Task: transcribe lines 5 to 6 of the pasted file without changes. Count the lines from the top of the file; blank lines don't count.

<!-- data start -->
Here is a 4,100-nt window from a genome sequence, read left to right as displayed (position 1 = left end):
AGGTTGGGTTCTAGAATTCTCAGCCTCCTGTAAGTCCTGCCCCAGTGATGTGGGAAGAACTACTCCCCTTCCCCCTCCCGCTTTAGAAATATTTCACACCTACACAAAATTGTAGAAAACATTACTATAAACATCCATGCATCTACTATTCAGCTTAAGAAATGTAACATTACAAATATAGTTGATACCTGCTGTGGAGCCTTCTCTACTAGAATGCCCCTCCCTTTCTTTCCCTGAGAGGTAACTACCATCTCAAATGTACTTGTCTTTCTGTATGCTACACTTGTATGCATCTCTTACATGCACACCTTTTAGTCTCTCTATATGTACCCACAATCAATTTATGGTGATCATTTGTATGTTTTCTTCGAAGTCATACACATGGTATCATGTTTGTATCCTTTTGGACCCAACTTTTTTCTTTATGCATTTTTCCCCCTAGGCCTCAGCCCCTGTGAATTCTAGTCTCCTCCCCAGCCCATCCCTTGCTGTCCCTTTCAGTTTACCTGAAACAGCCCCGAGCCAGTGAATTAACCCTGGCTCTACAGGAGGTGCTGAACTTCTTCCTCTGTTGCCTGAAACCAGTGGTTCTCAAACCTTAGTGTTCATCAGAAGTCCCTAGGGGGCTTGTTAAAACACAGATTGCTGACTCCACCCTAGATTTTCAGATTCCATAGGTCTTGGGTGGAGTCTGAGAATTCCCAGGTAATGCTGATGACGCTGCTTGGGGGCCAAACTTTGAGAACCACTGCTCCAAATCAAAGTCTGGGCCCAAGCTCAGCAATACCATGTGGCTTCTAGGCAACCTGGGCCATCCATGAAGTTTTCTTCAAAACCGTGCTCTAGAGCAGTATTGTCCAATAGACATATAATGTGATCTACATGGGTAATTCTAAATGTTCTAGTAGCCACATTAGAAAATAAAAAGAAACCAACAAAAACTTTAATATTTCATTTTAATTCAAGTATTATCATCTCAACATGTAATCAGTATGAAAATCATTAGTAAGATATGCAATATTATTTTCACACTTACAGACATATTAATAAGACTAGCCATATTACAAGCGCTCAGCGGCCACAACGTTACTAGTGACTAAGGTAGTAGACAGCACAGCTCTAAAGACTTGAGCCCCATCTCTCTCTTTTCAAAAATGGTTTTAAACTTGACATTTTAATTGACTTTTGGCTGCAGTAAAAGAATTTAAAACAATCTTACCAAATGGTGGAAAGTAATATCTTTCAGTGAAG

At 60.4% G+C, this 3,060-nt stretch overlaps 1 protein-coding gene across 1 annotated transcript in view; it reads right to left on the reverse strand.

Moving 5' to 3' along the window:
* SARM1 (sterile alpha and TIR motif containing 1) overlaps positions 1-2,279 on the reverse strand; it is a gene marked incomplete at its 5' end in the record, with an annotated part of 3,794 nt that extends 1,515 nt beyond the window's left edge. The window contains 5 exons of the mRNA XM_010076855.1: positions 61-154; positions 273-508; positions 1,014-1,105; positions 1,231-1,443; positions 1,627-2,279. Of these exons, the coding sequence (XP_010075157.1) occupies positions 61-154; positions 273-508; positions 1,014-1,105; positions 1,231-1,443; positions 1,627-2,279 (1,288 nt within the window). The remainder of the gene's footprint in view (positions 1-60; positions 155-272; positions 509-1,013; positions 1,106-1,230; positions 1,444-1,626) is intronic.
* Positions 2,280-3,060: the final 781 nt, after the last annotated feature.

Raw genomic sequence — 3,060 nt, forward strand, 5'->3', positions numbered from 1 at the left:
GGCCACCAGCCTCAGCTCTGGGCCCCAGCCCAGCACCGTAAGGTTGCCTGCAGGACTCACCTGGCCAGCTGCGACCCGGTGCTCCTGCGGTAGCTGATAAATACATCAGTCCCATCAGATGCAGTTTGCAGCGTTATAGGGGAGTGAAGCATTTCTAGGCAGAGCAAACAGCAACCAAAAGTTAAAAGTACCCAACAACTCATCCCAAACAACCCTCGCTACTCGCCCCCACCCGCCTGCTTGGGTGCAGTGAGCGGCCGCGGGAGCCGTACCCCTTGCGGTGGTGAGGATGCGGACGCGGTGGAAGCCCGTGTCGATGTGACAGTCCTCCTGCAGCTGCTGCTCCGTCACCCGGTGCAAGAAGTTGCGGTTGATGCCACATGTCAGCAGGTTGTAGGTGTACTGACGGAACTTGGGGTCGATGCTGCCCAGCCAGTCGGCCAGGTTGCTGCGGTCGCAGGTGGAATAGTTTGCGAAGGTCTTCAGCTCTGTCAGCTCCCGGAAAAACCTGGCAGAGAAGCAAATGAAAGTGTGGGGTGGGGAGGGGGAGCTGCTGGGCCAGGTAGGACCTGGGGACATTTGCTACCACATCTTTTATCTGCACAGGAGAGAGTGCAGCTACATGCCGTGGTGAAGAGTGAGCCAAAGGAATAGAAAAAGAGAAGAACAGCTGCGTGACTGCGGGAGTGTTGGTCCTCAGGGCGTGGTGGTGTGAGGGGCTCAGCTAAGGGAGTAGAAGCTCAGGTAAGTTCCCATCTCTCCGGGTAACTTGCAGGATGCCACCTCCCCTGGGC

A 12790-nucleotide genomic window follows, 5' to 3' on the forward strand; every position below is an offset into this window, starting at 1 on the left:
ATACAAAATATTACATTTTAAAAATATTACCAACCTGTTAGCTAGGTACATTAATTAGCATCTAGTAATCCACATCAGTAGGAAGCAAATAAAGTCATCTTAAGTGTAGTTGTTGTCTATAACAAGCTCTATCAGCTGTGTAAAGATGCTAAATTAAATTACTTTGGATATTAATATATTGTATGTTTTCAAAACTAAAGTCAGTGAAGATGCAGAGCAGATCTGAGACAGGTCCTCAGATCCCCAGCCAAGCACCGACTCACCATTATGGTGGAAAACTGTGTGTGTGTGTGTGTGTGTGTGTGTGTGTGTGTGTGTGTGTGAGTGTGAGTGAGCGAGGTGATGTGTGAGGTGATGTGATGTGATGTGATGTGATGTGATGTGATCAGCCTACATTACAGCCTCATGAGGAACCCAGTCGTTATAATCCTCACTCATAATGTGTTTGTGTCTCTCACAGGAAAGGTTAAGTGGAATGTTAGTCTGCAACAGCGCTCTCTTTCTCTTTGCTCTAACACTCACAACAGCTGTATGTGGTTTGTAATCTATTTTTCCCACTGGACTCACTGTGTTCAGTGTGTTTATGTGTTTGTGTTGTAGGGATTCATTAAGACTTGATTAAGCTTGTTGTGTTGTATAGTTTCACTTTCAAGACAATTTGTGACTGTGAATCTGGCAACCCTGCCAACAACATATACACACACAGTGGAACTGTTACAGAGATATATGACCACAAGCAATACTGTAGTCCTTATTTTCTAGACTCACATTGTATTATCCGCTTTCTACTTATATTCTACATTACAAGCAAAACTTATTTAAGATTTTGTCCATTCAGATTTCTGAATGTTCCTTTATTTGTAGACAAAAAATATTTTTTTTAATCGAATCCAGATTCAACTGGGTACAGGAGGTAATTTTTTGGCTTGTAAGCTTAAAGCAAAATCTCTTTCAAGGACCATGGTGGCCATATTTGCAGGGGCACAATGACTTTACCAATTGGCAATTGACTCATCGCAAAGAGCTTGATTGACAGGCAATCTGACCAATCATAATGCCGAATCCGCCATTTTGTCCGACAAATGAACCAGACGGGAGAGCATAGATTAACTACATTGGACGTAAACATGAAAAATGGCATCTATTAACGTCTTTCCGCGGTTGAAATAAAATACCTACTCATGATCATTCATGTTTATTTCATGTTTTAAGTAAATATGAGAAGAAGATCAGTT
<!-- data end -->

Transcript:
* SARM1 (sterile alpha and TIR motif containing 1) overlaps positions 1-2,279 on the reverse strand; it is a gene marked incomplete at its 5' end in the record, with an annotated part of 3,794 nt that extends 1,515 nt beyond the window's left edge. The window contains 5 exons of the mRNA XM_010076855.1: positions 61-154; positions 273-508; positions 1,014-1,105; positions 1,231-1,443; positions 1,627-2,279. Of these exons, the coding sequence (XP_010075157.1) occupies positions 61-154; positions 273-508; positions 1,014-1,105; positions 1,231-1,443; positions 1,627-2,279 (1,288 nt within the window). The remainder of the gene's footprint in view (positions 1-60; positions 155-272; positions 509-1,013; positions 1,106-1,230; positions 1,444-1,626) is intronic.
* Positions 2,280-3,060: the final 781 nt, after the last annotated feature.